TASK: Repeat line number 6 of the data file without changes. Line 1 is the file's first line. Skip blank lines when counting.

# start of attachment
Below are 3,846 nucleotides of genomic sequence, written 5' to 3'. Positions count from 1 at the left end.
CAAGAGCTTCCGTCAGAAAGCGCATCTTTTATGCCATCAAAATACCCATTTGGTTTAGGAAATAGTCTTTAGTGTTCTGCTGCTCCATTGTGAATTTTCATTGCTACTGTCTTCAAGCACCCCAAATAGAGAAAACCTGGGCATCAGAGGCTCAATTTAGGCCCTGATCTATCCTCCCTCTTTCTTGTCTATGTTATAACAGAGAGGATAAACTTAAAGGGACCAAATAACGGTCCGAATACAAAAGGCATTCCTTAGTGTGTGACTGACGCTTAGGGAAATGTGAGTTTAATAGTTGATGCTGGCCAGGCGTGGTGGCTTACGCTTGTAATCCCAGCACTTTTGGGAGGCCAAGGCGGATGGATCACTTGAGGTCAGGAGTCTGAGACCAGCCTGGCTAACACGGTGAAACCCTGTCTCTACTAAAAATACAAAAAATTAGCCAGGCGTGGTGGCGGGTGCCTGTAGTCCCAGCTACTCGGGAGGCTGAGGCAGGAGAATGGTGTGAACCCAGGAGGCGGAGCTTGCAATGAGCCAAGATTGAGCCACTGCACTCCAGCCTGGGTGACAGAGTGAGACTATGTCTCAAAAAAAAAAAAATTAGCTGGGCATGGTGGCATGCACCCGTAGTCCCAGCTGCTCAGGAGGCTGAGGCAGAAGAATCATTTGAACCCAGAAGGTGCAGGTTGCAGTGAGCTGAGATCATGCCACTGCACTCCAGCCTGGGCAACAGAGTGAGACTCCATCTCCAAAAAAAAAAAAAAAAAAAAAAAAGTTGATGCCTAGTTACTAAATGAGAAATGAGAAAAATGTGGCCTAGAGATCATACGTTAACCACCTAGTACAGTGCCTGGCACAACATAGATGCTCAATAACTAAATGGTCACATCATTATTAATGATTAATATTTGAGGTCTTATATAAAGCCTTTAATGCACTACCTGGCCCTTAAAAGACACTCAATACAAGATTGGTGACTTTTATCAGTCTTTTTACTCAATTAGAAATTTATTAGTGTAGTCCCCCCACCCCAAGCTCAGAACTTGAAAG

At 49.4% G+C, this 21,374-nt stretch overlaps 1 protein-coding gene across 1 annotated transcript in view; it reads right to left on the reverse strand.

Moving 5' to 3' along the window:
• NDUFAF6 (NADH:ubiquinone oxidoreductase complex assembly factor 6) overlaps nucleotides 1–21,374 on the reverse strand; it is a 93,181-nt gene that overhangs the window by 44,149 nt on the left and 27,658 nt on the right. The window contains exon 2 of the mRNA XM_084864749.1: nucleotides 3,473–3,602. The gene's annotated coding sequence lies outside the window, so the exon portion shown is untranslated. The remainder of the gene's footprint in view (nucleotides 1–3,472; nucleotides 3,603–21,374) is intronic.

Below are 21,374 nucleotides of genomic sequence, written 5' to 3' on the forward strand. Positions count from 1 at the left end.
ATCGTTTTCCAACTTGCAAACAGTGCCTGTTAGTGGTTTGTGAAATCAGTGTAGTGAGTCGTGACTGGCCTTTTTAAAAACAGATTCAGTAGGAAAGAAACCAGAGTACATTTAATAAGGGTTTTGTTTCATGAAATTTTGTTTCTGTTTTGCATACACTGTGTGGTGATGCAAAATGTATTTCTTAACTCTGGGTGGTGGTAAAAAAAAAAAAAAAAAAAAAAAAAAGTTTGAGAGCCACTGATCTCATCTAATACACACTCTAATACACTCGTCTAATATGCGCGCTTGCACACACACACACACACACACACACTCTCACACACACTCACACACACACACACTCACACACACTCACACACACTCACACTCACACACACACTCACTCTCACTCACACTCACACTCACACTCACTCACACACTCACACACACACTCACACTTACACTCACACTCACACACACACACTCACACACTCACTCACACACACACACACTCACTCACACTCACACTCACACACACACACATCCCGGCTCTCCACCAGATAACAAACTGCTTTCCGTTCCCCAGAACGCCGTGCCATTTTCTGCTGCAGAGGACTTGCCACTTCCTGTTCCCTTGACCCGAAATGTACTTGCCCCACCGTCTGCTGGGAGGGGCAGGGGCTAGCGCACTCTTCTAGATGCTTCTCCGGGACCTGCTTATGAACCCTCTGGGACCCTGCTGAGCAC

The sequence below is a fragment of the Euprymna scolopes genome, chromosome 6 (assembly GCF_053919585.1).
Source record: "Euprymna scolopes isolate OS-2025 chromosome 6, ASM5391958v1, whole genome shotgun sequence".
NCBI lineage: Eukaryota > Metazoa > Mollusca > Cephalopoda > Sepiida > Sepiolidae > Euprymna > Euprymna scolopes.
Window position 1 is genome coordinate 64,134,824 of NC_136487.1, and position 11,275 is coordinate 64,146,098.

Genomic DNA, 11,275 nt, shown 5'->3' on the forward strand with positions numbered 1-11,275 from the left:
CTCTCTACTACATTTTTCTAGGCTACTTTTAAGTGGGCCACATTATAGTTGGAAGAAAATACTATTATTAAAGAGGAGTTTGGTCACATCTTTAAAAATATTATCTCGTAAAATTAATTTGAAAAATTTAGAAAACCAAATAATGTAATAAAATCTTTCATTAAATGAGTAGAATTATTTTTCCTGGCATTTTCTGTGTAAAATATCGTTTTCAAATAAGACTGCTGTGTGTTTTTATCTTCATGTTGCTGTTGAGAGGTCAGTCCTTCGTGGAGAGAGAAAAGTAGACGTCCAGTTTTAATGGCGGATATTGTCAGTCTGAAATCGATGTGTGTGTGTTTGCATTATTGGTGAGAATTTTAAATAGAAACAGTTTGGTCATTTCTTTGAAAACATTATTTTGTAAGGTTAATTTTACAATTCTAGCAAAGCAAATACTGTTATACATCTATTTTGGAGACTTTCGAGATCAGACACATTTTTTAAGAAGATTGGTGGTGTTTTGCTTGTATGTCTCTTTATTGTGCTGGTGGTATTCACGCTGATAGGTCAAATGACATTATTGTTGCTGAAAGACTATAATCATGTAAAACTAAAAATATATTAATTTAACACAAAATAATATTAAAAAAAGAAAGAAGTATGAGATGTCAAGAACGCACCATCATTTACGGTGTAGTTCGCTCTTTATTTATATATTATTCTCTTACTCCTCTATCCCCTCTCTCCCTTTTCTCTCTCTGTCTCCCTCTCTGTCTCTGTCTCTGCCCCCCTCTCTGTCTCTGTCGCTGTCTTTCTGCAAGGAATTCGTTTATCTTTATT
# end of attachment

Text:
Below are 21,374 nucleotides of genomic sequence, written 5' to 3' on the forward strand. Positions count from 1 at the left end.